The run conditions look useful, but a bit crude. While I appreciate the ability to run ST (Android) when logged into a given Wifi network, I would also like to be able to sync in certain other conditions.

WOuld it be possible to maybe

  • detect when tailscale is connected (and then run syncthing)
  • detect when a TS is connected and a connected device is reachable via it?

COuld this be done vis Tasked (with a set of intents that Tasker csna use to start,enable,pause, stop ST fully or enable/disable certain devices etc?)

Alterntively, is there maybe a widget or easy/simple way to toggle ST when one needs it (and then to ignore the run conditions)?

Is the end goal to try to conserve battery power and/or to ensure that Syncthing uses only the tailnet?

The goal is to sync on the local LAN if I’m at home, but to also be able to use the Tailnet if I’, outside and my Android is connected to the Tailnet, but not to bother (and thus save battery) when it is not

Also: does ST handle clients having mode than one address (one LAN IP, and one for the Tailnet)?

s/mode/more/. sigh.

It would be nice to determine a sequence of addresses to check in order (and which to check und er which conditions) so, if I am home (a=nd connected to one of my Wifi networks, and Tailscale is still ‘on’):

  • if connected to Wifi Home 12: use addresses n,
  • if connected to Home-Wifi-2 : use addresses only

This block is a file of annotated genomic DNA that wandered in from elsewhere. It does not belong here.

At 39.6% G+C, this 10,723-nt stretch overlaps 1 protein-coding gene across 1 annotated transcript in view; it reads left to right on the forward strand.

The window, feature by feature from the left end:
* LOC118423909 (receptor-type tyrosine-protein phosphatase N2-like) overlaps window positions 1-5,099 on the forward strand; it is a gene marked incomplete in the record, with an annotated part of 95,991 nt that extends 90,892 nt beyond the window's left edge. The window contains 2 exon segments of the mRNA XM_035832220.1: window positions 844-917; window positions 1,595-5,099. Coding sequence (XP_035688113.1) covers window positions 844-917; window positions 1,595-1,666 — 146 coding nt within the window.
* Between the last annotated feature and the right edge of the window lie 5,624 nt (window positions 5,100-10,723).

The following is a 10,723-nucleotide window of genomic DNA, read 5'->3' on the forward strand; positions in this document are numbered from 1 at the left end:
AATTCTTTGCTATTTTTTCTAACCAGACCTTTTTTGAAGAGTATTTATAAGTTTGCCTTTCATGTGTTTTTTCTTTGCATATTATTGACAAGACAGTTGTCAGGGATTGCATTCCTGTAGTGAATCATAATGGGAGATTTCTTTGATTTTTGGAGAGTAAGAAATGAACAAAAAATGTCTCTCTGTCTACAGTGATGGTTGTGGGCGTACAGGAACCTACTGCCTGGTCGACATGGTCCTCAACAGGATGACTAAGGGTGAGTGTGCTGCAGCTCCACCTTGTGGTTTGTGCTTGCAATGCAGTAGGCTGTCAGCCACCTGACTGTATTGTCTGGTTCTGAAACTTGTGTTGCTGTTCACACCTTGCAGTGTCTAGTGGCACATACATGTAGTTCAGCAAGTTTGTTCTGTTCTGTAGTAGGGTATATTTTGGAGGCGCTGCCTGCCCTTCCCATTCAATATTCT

• if connected to Tailscale (ie Tailscale is ON): use addresses in…0.0/16. or such?

While on your home LAN, Syncthing’s local discovery broadcasts will find and connect using your private IP addresses (assuming your host and/or router firewalls allow it).

While away from home, if you aren’t port forwarding your home device(s) for direct connections from the internet, and your tailnet is configured to allow access on port 22000, your Android phone should automatically find your home device at its static CGNAT address (100.x.x.x) assigned by Tailscale because local discovery won’t result in a connection via a private IP address (e.g. 192.168.x.x) and your home device(s) will have provided their tailnet addresses to the Syncthing discovery servers.

When your Android device is disconnected from your tailnet, Syncthing might end up using a Syncthing relay server. If you only want it to use the tailnet or home LAN, easiest solution is to disable relaying. Then Syncthing will just periodically check for a link similar to how the Wi-Fi run conditions work.

Yes, by default Syncthing dynamically binds to all available network interfaces.

For more details:

The allowedNetworks setting provides additional granularity.

As far as I’m aware of neither the official Syncthing Android app (which is no longer receiving any feature upgrades) or Syncthing-Fork specifically offer that level of granularity in their respective UIs, but the default Syncthing settings, disabling relaying, and perhaps combining it with the allowedNetworks and listenAddress settings results in the connection behavior you described.